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University of New Hampshire Law Review

Abstract

[Excerpt] "It is often argued that all attorneys practicing in the United States – regardless of the function they perform in the American justice system – are purely private actors working in a free market system. Senator Orrin Hatch, former Chairman of the Senate Judiciary Committee, for example, in opposing an amendment to legislation that would have limited attorneys’ fees, said: If we allow ourselves to start dictating what fees have to be paid to certain professions in our society, however tempting, then I think we are starting down a dangerous road. How can conservatives support setting fees in a free market system? . . . We should think twice before we move toward having the Congress of the United States set attorneys' fees. What is it going to be next? Accounting fees? . . . Private doctors’ fees? . . . Should we consider capping Jerry Seinfeld’s pay because he makes tens of millions of dollars a year . . .?1 This article examines whether it is true, as Senator Hatch claims, that all attorneys in every instance should be equated, as a matter of public policy, with other private actors. This article explores why not all attorneys function in a free market, and consequently their renumberation should not always remain unregulated. Attorneys who file lawsuits can, by simply filing a complaint at their unfettered discretion, immediately subject defendants to the threat of a default judgment and necessitate their spending money and resources toward their defense. That dynamic results in a situation in which a defendant will be made to pay any amount to the plaintiff in settlement, provided the settlement demanded is less than the defendant’s costs of defense and the plaintiff’s attorneys’ costs for filing the case are minimal (as they universally are). This article proceeds to discuss a short history of attorney regulation – from Roman times to the present, a story beginning with severe limits on attorneys’ influence and ending in a regime of rules that encourage the filing of lawsuits and do little to restrain them – and an examination of how that breakdown of attorney regulation occurred over time. This article concludes with a discussion of Supreme Court precedents indicating that private attorneys who file lawsuits should be considered state actors in most circumstances in which they trigger the authority of the state and, through the state, the threat of a default judgment and the consequent necessary expenditure of defense costs. This article concludes that attorneys who file lawsuits are qualitatively different than other private actors who seek to sell products to willing buyers in a free market system, and hence private attorneys who file lawsuits are more appropriately subject to regulation."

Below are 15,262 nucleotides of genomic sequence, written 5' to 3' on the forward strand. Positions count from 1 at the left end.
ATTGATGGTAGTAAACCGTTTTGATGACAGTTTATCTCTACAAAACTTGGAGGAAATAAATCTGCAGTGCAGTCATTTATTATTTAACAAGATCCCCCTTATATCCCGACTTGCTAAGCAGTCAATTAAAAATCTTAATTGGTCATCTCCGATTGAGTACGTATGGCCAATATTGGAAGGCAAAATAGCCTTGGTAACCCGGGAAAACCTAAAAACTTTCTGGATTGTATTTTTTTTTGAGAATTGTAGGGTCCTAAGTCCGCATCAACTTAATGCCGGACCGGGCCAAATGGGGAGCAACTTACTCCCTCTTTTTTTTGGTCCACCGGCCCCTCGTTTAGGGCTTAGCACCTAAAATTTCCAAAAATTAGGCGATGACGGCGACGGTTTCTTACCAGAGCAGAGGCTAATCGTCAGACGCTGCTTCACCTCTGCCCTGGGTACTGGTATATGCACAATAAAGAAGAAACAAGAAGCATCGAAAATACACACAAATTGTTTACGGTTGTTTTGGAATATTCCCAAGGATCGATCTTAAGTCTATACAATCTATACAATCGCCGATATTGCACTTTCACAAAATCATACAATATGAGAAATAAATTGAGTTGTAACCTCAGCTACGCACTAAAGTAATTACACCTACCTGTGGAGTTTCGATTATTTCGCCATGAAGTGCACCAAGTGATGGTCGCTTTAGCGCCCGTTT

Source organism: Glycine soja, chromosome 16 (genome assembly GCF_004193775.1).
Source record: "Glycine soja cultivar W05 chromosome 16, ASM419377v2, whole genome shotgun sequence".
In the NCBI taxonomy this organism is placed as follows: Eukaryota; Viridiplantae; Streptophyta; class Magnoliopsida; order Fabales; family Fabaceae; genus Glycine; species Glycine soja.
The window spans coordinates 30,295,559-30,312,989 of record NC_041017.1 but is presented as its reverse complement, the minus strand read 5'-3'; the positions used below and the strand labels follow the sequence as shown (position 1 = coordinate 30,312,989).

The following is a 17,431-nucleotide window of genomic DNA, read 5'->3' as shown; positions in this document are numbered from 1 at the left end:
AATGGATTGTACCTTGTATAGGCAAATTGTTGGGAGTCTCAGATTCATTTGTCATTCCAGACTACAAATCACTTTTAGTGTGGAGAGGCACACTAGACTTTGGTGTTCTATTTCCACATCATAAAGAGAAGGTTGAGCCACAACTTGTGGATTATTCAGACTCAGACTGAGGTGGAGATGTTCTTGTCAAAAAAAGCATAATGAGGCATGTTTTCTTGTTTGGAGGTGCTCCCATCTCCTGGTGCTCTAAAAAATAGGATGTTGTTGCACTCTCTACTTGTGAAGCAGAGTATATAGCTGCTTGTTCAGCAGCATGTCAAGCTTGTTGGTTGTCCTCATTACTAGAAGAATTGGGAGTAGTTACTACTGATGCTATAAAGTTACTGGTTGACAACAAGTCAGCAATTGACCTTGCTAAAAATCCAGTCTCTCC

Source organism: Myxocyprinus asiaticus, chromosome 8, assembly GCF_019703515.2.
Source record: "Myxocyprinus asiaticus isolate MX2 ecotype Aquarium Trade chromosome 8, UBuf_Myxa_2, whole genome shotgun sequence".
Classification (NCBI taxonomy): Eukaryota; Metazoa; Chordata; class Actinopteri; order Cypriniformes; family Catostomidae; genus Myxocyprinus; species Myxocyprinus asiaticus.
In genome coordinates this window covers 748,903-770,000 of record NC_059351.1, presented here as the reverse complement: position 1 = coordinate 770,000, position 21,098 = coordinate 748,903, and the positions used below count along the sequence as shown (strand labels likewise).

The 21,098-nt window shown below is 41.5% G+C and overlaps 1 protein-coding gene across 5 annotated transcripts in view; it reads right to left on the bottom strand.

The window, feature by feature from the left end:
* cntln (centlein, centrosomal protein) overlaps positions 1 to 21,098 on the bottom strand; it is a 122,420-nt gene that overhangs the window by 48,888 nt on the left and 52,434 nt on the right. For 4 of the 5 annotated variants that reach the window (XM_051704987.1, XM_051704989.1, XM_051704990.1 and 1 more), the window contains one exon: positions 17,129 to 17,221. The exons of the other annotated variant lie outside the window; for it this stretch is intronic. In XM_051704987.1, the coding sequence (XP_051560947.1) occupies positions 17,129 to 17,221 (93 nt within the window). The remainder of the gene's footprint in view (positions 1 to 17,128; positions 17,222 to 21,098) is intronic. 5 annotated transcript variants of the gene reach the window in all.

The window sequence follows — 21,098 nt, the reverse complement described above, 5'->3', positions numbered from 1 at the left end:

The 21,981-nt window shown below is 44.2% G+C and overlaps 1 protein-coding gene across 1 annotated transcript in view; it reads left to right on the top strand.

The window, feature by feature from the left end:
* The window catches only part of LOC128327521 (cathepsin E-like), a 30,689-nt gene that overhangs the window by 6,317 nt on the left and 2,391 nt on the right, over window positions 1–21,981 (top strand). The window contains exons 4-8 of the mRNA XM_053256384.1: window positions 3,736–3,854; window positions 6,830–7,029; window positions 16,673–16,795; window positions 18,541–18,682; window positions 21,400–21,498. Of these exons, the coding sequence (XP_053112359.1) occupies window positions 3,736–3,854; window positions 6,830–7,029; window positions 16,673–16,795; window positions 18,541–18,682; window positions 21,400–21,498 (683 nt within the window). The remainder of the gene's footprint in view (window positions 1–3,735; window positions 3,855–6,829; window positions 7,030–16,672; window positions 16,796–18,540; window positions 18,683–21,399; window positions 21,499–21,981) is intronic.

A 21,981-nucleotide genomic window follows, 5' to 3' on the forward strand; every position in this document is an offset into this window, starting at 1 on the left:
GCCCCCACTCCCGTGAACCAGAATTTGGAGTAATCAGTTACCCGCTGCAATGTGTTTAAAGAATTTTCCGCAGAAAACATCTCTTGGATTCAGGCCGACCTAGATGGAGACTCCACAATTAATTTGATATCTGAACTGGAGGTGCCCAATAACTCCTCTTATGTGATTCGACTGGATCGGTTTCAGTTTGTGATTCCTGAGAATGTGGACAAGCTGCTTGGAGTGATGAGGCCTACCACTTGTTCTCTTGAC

Repository Citation

Paul Taylor, The Difference Between Filing Lawsuits and Selling Widgets: The Lost Understanding that Some Attorneys’ Exercise of State Power is Subject to Appropriate Regulation, 4 PIERCE L. REV. 45 (2005). Available at http://scholars.unh.edu/unh_lr/vol4/iss1/4

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